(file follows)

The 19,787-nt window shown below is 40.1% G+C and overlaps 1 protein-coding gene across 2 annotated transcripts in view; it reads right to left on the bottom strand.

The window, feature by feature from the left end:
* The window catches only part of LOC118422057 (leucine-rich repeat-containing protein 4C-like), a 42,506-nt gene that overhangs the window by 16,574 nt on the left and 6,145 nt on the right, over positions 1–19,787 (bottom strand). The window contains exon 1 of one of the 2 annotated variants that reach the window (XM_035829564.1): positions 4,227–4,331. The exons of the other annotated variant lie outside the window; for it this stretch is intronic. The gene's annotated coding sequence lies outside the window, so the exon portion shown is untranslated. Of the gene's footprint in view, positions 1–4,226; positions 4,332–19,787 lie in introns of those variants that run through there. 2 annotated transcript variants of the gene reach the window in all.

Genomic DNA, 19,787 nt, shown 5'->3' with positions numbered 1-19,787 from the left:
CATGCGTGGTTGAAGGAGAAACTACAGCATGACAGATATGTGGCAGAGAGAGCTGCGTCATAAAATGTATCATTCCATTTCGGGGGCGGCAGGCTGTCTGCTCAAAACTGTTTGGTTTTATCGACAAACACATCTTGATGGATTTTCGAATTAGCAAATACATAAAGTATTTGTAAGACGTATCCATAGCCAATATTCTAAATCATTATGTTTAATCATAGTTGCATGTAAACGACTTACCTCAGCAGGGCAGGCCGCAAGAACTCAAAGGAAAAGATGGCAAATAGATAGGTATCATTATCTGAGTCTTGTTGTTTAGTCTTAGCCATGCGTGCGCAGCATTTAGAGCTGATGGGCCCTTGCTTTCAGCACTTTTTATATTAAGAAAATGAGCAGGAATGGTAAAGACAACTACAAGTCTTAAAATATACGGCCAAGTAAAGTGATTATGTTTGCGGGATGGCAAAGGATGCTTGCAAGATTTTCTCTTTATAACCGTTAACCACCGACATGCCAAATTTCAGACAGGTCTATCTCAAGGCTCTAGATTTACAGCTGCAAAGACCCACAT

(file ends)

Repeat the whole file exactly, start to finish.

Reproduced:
The 19,787-nt window shown below is 40.1% G+C and overlaps 1 protein-coding gene across 2 annotated transcripts in view; it reads right to left on the bottom strand.

The window, feature by feature from the left end:
* The window catches only part of LOC118422057 (leucine-rich repeat-containing protein 4C-like), a 42,506-nt gene that overhangs the window by 16,574 nt on the left and 6,145 nt on the right, over positions 1–19,787 (bottom strand). The window contains exon 1 of one of the 2 annotated variants that reach the window (XM_035829564.1): positions 4,227–4,331. The exons of the other annotated variant lie outside the window; for it this stretch is intronic. The gene's annotated coding sequence lies outside the window, so the exon portion shown is untranslated. Of the gene's footprint in view, positions 1–4,226; positions 4,332–19,787 lie in introns of those variants that run through there. 2 annotated transcript variants of the gene reach the window in all.

Genomic DNA, 19,787 nt, shown 5'->3' with positions numbered 1-19,787 from the left:
CATGCGTGGTTGAAGGAGAAACTACAGCATGACAGATATGTGGCAGAGAGAGCTGCGTCATAAAATGTATCATTCCATTTCGGGGGCGGCAGGCTGTCTGCTCAAAACTGTTTGGTTTTATCGACAAACACATCTTGATGGATTTTCGAATTAGCAAATACATAAAGTATTTGTAAGACGTATCCATAGCCAATATTCTAAATCATTATGTTTAATCATAGTTGCATGTAAACGACTTACCTCAGCAGGGCAGGCCGCAAGAACTCAAAGGAAAAGATGGCAAATAGATAGGTATCATTATCTGAGTCTTGTTGTTTAGTCTTAGCCATGCGTGCGCAGCATTTAGAGCTGATGGGCCCTTGCTTTCAGCACTTTTTATATTAAGAAAATGAGCAGGAATGGTAAAGACAACTACAAGTCTTAAAATATACGGCCAAGTAAAGTGATTATGTTTGCGGGATGGCAAAGGATGCTTGCAAGATTTTCTCTTTATAACCGTTAACCACCGACATGCCAAATTTCAGACAGGTCTATCTCAAGGCTCTAGATTTACAGCTGCAAAGACCCACAT